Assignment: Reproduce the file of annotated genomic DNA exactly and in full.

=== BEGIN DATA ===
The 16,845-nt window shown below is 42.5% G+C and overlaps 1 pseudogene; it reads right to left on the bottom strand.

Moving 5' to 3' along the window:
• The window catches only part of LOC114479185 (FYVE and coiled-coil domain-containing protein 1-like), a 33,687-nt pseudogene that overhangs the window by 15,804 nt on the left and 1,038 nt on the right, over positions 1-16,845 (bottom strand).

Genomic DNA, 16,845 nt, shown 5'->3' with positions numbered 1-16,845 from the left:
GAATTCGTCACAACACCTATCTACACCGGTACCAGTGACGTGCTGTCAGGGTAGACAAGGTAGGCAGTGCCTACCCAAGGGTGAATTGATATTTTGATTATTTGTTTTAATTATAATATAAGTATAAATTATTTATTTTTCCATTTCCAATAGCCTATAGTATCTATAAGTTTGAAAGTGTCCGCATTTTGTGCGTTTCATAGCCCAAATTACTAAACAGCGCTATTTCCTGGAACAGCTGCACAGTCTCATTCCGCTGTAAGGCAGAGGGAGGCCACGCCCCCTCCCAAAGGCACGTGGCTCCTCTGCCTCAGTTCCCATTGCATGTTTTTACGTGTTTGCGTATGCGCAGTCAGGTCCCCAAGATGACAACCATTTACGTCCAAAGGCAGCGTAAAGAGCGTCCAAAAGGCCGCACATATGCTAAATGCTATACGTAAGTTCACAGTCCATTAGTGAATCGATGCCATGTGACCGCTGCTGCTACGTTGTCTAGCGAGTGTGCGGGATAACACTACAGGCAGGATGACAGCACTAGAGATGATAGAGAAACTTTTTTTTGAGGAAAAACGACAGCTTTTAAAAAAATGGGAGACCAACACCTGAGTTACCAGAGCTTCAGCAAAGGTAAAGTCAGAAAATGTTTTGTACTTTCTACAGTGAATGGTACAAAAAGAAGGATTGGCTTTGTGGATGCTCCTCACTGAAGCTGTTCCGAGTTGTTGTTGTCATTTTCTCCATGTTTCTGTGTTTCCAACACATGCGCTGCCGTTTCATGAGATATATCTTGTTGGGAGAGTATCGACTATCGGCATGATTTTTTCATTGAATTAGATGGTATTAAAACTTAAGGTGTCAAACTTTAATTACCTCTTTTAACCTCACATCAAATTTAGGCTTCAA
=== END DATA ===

The 16,845-nt window shown below is 42.5% G+C and overlaps 1 pseudogene; it reads right to left on the bottom strand.

Moving 5' to 3' along the window:
• The window catches only part of LOC114479185 (FYVE and coiled-coil domain-containing protein 1-like), a 33,687-nt pseudogene that overhangs the window by 15,804 nt on the left and 1,038 nt on the right, over positions 1-16,845 (bottom strand).

Genomic DNA, 16,845 nt, shown 5'->3' with positions numbered 1-16,845 from the left:
GAATTCGTCACAACACCTATCTACACCGGTACCAGTGACGTGCTGTCAGGGTAGACAAGGTAGGCAGTGCCTACCCAAGGGTGAATTGATATTTTGATTATTTGTTTTAATTATAATATAAGTATAAATTATTTATTTTTCCATTTCCAATAGCCTATAGTATCTATAAGTTTGAAAGTGTCCGCATTTTGTGCGTTTCATAGCCCAAATTACTAAACAGCGCTATTTCCTGGAACAGCTGCACAGTCTCATTCCGCTGTAAGGCAGAGGGAGGCCACGCCCCCTCCCAAAGGCACGTGGCTCCTCTGCCTCAGTTCCCATTGCATGTTTTTACGTGTTTGCGTATGCGCAGTCAGGTCCCCAAGATGACAACCATTTACGTCCAAAGGCAGCGTAAAGAGCGTCCAAAAGGCCGCACATATGCTAAATGCTATACGTAAGTTCACAGTCCATTAGTGAATCGATGCCATGTGACCGCTGCTGCTACGTTGTCTAGCGAGTGTGCGGGATAACACTACAGGCAGGATGACAGCACTAGAGATGATAGAGAAACTTTTTTTTGAGGAAAAACGACAGCTTTTAAAAAAATGGGAGACCAACACCTGAGTTACCAGAGCTTCAGCAAAGGTAAAGTCAGAAAATGTTTTGTACTTTCTACAGTGAATGGTACAAAAAGAAGGATTGGCTTTGTGGATGCTCCTCACTGAAGCTGTTCCGAGTTGTTGTTGTCATTTTCTCCATGTTTCTGTGTTTCCAACACATGCGCTGCCGTTTCATGAGATATATCTTGTTGGGAGAGTATCGACTATCGGCATGATTTTTTCATTGAATTAGATGGTATTAAAACTTAAGGTGTCAAACTTTAATTACCTCTTTTAACCTCACATCAAATTTAGGCTTCAA